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Plan to Create World’s Largest Marine Reserve Off Antarctica Fails

(File) Penguins in the Antarctic's Cape Royds. A plan to protect in the Southern Ocean and Ross Sea has failed.
(File) Penguins in the Antarctic's Cape Royds. A plan to protect in the Southern Ocean and Ross Sea has failed.
Rosanne Skirble
Despite a decade of negotiations, talks to create the world’s largest marine reserve in waters off Antarctica broke down Friday.  

Twenty-four nations and the European Union gathered in Tasmania but failed to reach a consensus on proposed protected areas in the Southern Ocean and Ross Sea.  
 
The nations met to negotiate the plan under the auspices of the Commission for the Conservation of Antarctic Marine Living Resources.  

“We are extremely disappointed that Russia and the Ukraine and China were unwilling to go along with the overwhelming majority of countries who favor enactment of marine protected areas both in the Ross Sea and East Antarctica, recognizing the special characteristics of both places," said Gerry Plante, a senior officer with the Pew Charitable Trusts and long-time advocate for the sanctuary.

Plan to Create World’s Largest Marine Reserve Off Antarctica Fails
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The nations involved in the talks are party to the Antarctic Treaty, under which the commission operates. Decisions are made by consensus and when the three countries blocked the move, the motion was tabled.

“What they expressed at the meeting was that they were unwilling to give up their fishing opportunities, and unwilling to say, okay, maybe in that area it’s not okay to have unlimited expansion of fishing effort.”

This is the third time efforts to ratify the proposal have failed. Moving forward the treaty nations must resolve their differences with Russia, Ukraine and China before the commission's annual meeting next year, Plante says.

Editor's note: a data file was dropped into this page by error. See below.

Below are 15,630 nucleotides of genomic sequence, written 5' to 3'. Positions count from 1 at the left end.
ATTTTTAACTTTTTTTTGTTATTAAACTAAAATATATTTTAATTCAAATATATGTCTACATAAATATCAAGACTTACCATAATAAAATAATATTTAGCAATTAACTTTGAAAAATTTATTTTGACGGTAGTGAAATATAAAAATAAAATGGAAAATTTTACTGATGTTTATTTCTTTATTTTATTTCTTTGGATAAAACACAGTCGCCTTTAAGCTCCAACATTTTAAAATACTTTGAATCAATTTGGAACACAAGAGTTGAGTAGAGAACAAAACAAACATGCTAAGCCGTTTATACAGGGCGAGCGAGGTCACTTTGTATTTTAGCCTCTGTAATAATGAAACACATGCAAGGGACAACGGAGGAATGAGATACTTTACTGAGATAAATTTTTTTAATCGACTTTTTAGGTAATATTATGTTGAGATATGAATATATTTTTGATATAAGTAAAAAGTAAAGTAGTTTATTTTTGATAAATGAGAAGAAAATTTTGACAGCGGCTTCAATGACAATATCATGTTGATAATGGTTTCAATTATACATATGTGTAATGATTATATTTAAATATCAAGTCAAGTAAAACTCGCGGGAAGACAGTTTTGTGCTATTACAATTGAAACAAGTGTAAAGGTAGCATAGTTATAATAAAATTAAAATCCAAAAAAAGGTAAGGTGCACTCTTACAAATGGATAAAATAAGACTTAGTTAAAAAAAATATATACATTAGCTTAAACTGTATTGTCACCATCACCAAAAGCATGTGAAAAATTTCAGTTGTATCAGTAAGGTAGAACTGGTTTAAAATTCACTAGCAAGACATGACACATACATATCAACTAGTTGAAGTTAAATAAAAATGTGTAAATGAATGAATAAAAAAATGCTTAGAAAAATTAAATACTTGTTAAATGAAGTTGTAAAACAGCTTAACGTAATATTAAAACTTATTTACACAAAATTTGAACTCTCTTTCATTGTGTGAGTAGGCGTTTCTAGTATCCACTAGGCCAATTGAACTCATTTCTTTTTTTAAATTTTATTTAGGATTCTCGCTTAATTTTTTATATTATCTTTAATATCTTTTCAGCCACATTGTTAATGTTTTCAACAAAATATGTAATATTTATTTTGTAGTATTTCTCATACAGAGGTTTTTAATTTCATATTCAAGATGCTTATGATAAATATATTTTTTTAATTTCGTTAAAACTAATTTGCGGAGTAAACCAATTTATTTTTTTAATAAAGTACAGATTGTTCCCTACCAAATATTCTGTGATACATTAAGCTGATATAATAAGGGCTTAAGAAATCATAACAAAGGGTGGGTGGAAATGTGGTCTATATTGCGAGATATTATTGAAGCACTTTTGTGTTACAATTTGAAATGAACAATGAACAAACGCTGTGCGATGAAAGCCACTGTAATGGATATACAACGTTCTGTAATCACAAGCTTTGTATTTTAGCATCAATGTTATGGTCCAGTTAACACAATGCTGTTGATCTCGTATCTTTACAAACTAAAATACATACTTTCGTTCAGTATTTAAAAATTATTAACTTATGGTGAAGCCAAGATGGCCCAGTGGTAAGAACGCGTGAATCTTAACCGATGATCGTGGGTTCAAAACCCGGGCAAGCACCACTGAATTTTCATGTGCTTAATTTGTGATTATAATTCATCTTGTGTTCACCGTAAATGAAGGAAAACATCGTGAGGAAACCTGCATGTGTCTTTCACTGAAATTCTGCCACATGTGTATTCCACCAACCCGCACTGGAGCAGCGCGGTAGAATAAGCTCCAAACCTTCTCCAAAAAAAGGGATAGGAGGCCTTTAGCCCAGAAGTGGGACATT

“And convey to those governments that they could be leaders in making the management of these marine protected areas more robust to ensure that they were achieving their scientific objectives, which is something we would all support,” he said.

The plan would have set aside 1.3 million square kilometers in the Ross Sea and 1.6 million square kilometers in East Antarctica. The continent remains one of the world’s last wild frontiers, home to 10,000 species including penguins, seabirds, seals and whales.

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Comment Sorting
Comments
     
by: Manda Atsukoh from: Akiba, TKO
November 02, 2013 7:21 PM
China has huge stomach and they need everything to eat.
That is one of the cause of world poverty.
They eat monckies, snakes and frogs. They are willing to get penguins as thier food, and that is the reason they denied the protection.
In Response

by: Elpha
November 03, 2013 4:34 AM
I am sorry for your speech which is completely wrong and filled with racial discrimination. Actually, few Chinese eat those animals.Never have I seen a Chinese eat those animals.
What's more, I'd like to know why Japanese hunt whales, which are protected, for food.

by: Soni from: MI
November 01, 2013 5:05 PM
From these news, it seems as if there is only one way for these kind of projects to work, that would be joint research.

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